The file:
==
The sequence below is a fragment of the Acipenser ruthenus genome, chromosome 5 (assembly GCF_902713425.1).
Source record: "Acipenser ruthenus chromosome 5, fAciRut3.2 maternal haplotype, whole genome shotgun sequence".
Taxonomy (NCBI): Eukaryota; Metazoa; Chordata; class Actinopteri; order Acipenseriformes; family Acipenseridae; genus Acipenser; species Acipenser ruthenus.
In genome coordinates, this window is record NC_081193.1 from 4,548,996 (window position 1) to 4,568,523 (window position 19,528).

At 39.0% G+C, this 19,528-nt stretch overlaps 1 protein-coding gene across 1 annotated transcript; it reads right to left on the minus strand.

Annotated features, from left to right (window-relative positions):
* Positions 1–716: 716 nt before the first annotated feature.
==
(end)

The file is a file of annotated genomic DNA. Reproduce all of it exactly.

The sequence below is a fragment of the Acipenser ruthenus genome, chromosome 5 (assembly GCF_902713425.1).
Source record: "Acipenser ruthenus chromosome 5, fAciRut3.2 maternal haplotype, whole genome shotgun sequence".
Taxonomy (NCBI): Eukaryota; Metazoa; Chordata; class Actinopteri; order Acipenseriformes; family Acipenseridae; genus Acipenser; species Acipenser ruthenus.
In genome coordinates, this window is record NC_081193.1 from 4,548,996 (window position 1) to 4,568,523 (window position 19,528).

At 39.0% G+C, this 19,528-nt stretch overlaps 1 protein-coding gene across 1 annotated transcript; it reads right to left on the minus strand.

Annotated features, from left to right (window-relative positions):
* Positions 1–716: 716 nt before the first annotated feature.